Here, there is an adequate grouping of contacts to apply New York law to the contractual claims. The policies were brokered in New York by Crystal, which is also a corporation headquartered and licensed to do business in New York. GlobalNet, in contrast, was incorporated in Delaware, with its principal place of business having moved from Florida to London, England. The Financing Agreement between AICCO and GlobalNet was prepared by Crystal and executed in New York. AICCO is also a New York corporation. In the performance of its brokerage responsibilities, Crystal procured the D & O coverage from National Union, whose address on the Schedule of Policies Addendum to the Financing Agreement and on the Notice of Acceptance was listed as a New York City address. We therefore see no reason to disturb the holding of the District Court insofar as it held that New York law applies to GlobalNet's breach of contract claim.
The New York Court of Appeals has held that "the relevant analytical approach to choice of law in tort actions in New York" is the " [i]nterest analysis." Schultz v. Boy Scouts of Am., Inc., 65 N.Y.2d 189, 197, 491 N.Y.S.2d 90, 480 N.E.2d 679 (1985). The New York Court of Appeals has defined "interest analysis" as requiring that " [t]he law of the jurisdiction having the greatest interest in the litigation will be applied and . . . the [only] facts or contacts which obtain significance in defining State interests are those which relate to the purpose of the particular law in conflict." Id. (second and third alterations in Schultz) (quoting Miller v. Miller, 22 N.Y.2d 12, 15-16, 290 N.Y.S.2d 734, 237 N.E.2d 877 (1968)). "Under this formulation, significant contacts are, almost exclusively, the parties' domiciles and the locus of the tort . . . ." Schultz, 65 N.Y.2d at 197, 491 N.Y.S.2d 90, 480 N.E.2d 679.
Under the interest-analysis test, torts are divided into two types, those involving "`the appropriate standards of conduct, rules of the road, for example'" and those that relate to "`allocating losses that result from admittedly tortious conduct . . . such as those limiting damages in wrongful death actions, vicarious liability rules, or immunities from suit.'" Mascarella v. Brown, 813 F. Supp. 1015, 1019 (S.D.N.Y. 1993) (quoting Schultz, 65 N.Y.2d at 198, 491 N.Y.S.2d 90, 480 N.E.2d 679). "If conflicting conduct-regulating laws are at issue, the law of the jurisdiction where the tort occurred will generally apply because that jurisdiction has the greatest interest in regulating behavior within its borders." Cooney v. Osgood Mach., Inc., 81 N.Y.2d 66, 72, 595 N.Y.S.2d 919, 612 N.E.2d 277 (1993); see Northwestern Mut. Life Ins. Co. v. Wender, 940 F. Supp. 62, 66 (S.D.N.Y. 1996). If the conflict involves allocation of losses, the site of the tort is less important, and the parties' domiciles are more important. Cooney, 81 N.Y.2d at 72, 595 N.Y.S.2d 919, 612 N.E.2d 277. Here, GlobalNet's claim of professional negligence goes to Crystal's failure to notify it of the Intent to Cancel Notice and the Cancellation Notice.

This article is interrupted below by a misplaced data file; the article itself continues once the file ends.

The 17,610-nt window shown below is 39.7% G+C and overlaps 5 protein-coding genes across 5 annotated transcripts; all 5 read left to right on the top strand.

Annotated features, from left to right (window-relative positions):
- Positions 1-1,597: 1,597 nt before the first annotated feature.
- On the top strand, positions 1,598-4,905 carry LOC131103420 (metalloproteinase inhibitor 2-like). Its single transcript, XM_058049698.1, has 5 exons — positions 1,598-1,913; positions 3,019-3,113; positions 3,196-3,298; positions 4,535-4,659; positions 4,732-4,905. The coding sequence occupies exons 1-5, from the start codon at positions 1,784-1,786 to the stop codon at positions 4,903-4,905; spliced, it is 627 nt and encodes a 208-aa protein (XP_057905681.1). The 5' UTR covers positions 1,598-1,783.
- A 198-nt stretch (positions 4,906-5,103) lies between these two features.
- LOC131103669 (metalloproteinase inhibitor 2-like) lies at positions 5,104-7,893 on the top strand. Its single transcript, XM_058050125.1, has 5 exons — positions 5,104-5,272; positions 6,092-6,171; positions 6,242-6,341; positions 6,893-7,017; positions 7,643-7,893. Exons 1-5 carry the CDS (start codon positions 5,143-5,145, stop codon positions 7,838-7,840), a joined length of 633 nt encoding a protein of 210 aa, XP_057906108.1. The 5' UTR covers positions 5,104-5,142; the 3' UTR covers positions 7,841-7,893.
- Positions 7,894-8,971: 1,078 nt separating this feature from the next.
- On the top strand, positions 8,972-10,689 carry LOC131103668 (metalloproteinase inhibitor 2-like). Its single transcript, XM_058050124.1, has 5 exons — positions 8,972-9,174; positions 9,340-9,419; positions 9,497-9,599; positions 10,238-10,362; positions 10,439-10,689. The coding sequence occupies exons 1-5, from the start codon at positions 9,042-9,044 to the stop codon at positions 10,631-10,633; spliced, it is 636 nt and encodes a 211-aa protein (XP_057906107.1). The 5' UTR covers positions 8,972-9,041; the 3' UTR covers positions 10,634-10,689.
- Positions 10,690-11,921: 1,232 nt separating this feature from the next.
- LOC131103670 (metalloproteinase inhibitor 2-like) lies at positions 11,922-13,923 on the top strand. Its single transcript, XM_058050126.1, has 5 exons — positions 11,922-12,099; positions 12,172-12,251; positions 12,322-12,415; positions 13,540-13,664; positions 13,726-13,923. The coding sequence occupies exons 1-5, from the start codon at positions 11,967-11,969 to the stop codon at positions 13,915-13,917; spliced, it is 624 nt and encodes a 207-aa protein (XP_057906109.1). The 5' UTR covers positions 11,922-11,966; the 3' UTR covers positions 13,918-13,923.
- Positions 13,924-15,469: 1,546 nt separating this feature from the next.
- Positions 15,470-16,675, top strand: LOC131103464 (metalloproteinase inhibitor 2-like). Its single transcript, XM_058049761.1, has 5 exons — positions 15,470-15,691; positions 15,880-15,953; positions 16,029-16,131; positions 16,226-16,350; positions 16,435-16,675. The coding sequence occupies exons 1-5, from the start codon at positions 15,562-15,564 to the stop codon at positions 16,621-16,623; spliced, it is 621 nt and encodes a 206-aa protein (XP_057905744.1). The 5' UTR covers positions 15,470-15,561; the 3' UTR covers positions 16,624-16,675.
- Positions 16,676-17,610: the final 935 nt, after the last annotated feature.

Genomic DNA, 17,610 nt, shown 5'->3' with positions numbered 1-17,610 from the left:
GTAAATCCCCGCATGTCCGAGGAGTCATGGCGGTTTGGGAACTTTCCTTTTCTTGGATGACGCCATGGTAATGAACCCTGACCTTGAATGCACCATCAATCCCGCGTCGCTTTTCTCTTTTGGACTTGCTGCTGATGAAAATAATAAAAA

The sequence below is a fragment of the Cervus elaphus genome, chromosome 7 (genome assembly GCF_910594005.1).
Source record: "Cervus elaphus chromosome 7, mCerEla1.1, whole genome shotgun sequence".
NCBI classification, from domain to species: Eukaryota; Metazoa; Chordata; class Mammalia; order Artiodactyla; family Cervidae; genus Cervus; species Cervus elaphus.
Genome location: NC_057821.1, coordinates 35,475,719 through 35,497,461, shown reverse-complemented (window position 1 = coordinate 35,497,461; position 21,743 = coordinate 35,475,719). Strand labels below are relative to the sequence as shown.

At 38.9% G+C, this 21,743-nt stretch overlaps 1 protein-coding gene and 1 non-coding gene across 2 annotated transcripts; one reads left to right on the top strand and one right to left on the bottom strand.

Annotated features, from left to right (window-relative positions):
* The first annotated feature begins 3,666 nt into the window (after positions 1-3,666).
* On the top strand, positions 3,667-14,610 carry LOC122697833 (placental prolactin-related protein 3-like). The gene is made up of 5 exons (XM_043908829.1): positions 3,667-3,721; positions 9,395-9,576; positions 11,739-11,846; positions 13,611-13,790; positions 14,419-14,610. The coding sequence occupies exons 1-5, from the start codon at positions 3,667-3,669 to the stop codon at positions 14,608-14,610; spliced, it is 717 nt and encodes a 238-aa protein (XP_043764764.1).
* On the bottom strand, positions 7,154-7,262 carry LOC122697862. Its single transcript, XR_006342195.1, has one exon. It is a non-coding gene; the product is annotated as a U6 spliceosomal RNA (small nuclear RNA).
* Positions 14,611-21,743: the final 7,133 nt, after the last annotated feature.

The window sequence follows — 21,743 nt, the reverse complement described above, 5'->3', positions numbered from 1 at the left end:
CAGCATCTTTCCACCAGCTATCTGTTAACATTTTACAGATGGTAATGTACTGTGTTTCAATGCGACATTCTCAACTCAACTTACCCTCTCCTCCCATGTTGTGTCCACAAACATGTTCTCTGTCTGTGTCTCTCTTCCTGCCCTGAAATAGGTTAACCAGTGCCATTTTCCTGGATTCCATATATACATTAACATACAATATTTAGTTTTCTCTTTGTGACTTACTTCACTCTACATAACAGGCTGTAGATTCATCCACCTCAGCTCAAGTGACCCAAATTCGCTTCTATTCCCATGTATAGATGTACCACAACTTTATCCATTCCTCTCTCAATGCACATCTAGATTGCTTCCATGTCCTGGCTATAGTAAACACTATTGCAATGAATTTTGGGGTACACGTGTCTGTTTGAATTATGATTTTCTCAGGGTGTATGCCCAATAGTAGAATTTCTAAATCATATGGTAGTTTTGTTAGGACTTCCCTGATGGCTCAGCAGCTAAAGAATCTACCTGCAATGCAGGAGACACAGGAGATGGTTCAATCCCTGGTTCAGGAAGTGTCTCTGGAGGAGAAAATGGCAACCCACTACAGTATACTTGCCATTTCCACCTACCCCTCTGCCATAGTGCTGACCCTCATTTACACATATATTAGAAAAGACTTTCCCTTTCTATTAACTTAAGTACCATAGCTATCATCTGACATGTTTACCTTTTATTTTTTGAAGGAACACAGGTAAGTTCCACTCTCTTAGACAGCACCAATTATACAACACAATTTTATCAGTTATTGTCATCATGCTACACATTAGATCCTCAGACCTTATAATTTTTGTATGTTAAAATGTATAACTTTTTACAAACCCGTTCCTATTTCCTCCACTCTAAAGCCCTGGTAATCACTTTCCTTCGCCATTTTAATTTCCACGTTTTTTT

GlobalNet claims that its tort claims should be analyzed under the substantive law of Florida because that state has a significant interest in regulating the conduct of brokers who knowingly deal with a Florida-based insured to provide coverage for a risk that was primarily located in Florida. GlobalNet asserts that Crystal's conduct "arose out of a business relationship with a Florida-based company, had an impact in Florida, and had absolutely no impact whatsoever in New York."
The District Court found that "New York has a greater interest than Florida in this litigation involving a tort that occurred [in New York] and in regulating the conduct of brokers, insurance agents, premium finance companies and insurers licensed within the state." The District Court determined that "Crystal's failure to act in notifying Global [N]et" of the impending cancellation involved a tort implicating the regulation of a broker's conduct and that the failure to act occurred in New York. Because, for conduct-regulating torts "the site of the tort is the controlling factor in the choice of law analysis," the District Court applied New York law to GlobalNet's tort claims.
The determination of the District Court was correct. Here, Crystal is licensed in New York and maintains its principal place of business in New York. Crystal received the notices at its New York office and received phone calls from AICCO regarding the missed premium payment at that same office. Thus, Crystal's failure to notify GlobalNet of the Notice of Intent to Cancel and the Cancellation Notice was centered in New York. See Northwestern Mut., 940 F. Supp. at 66 (applying the law of the state where the insurance company's refusal to honor a claim took place). Moreover, GlobalNet had already left Florida for London by the time that Crystal's alleged tort had occurred. Accordingly, New York law applies to GlobalNet's tort claim of professional negligence.